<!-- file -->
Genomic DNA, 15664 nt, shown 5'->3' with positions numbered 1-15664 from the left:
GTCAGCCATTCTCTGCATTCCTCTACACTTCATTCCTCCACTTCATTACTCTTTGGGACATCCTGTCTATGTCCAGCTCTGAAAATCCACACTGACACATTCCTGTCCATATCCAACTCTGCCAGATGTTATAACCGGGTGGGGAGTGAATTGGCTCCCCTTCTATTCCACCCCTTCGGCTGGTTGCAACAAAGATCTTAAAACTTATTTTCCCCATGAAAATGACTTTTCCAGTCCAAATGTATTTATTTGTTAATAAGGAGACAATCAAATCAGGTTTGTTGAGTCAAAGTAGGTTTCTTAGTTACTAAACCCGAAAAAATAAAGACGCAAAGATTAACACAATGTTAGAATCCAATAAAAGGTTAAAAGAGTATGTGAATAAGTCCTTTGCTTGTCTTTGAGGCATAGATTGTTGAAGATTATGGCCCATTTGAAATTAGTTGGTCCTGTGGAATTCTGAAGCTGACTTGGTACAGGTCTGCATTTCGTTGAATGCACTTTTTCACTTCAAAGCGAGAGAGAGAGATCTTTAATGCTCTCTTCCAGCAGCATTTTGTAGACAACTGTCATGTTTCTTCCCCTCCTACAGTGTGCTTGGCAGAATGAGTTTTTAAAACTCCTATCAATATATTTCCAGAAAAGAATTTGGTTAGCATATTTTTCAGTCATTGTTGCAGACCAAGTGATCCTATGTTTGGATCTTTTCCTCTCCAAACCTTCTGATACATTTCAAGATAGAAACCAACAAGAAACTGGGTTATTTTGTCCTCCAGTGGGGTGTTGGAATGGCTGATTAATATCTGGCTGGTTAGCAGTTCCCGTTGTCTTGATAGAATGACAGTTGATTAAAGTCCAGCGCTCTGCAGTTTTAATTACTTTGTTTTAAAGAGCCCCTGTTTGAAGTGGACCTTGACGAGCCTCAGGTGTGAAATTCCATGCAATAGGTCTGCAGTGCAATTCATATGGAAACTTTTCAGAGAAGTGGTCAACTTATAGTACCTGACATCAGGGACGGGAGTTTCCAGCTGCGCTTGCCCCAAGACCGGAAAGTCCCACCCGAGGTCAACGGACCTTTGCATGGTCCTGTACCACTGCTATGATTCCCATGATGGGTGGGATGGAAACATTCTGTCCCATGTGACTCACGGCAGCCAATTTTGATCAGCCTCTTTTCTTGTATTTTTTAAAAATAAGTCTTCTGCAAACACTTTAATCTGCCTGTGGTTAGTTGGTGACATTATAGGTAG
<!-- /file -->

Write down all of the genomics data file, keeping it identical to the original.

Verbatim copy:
Genomic DNA, 15664 nt, shown 5'->3' with positions numbered 1-15664 from the left:
GTCAGCCATTCTCTGCATTCCTCTACACTTCATTCCTCCACTTCATTACTCTTTGGGACATCCTGTCTATGTCCAGCTCTGAAAATCCACACTGACACATTCCTGTCCATATCCAACTCTGCCAGATGTTATAACCGGGTGGGGAGTGAATTGGCTCCCCTTCTATTCCACCCCTTCGGCTGGTTGCAACAAAGATCTTAAAACTTATTTTCCCCATGAAAATGACTTTTCCAGTCCAAATGTATTTATTTGTTAATAAGGAGACAATCAAATCAGGTTTGTTGAGTCAAAGTAGGTTTCTTAGTTACTAAACCCGAAAAAATAAAGACGCAAAGATTAACACAATGTTAGAATCCAATAAAAGGTTAAAAGAGTATGTGAATAAGTCCTTTGCTTGTCTTTGAGGCATAGATTGTTGAAGATTATGGCCCATTTGAAATTAGTTGGTCCTGTGGAATTCTGAAGCTGACTTGGTACAGGTCTGCATTTCGTTGAATGCACTTTTTCACTTCAAAGCGAGAGAGAGAGATCTTTAATGCTCTCTTCCAGCAGCATTTTGTAGACAACTGTCATGTTTCTTCCCCTCCTACAGTGTGCTTGGCAGAATGAGTTTTTAAAACTCCTATCAATATATTTCCAGAAAAGAATTTGGTTAGCATATTTTTCAGTCATTGTTGCAGACCAAGTGATCCTATGTTTGGATCTTTTCCTCTCCAAACCTTCTGATACATTTCAAGATAGAAACCAACAAGAAACTGGGTTATTTTGTCCTCCAGTGGGGTGTTGGAATGGCTGATTAATATCTGGCTGGTTAGCAGTTCCCGTTGTCTTGATAGAATGACAGTTGATTAAAGTCCAGCGCTCTGCAGTTTTAATTACTTTGTTTTAAAGAGCCCCTGTTTGAAGTGGACCTTGACGAGCCTCAGGTGTGAAATTCCATGCAATAGGTCTGCAGTGCAATTCATATGGAAACTTTTCAGAGAAGTGGTCAACTTATAGTACCTGACATCAGGGACGGGAGTTTCCAGCTGCGCTTGCCCCAAGACCGGAAAGTCCCACCCGAGGTCAACGGACCTTTGCATGGTCCTGTACCACTGCTATGATTCCCATGATGGGTGGGATGGAAACATTCTGTCCCATGTGACTCACGGCAGCCAATTTTGATCAGCCTCTTTTCTTGTATTTTTTAAAAATAAGTCTTCTGCAAACACTTTAATCTGCCTGTGGTTAGTTGGTGACATTATAGGTAG